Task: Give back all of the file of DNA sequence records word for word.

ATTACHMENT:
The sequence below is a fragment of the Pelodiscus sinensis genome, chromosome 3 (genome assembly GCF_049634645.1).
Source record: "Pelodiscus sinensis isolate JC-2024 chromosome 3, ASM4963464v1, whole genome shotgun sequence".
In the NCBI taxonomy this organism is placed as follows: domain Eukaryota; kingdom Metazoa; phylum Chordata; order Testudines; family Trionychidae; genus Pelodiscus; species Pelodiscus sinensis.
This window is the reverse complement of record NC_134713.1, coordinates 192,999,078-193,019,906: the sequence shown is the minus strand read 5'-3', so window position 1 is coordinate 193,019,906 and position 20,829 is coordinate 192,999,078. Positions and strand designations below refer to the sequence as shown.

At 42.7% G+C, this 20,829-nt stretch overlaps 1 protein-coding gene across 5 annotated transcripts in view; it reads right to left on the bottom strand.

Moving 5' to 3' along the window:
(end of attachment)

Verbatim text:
The sequence below is a fragment of the Pelodiscus sinensis genome, chromosome 3 (genome assembly GCF_049634645.1).
Source record: "Pelodiscus sinensis isolate JC-2024 chromosome 3, ASM4963464v1, whole genome shotgun sequence".
In the NCBI taxonomy this organism is placed as follows: domain Eukaryota; kingdom Metazoa; phylum Chordata; order Testudines; family Trionychidae; genus Pelodiscus; species Pelodiscus sinensis.
This window is the reverse complement of record NC_134713.1, coordinates 192,999,078-193,019,906: the sequence shown is the minus strand read 5'-3', so window position 1 is coordinate 193,019,906 and position 20,829 is coordinate 192,999,078. Positions and strand designations below refer to the sequence as shown.

At 42.7% G+C, this 20,829-nt stretch overlaps 1 protein-coding gene across 5 annotated transcripts in view; it reads right to left on the bottom strand.

Moving 5' to 3' along the window: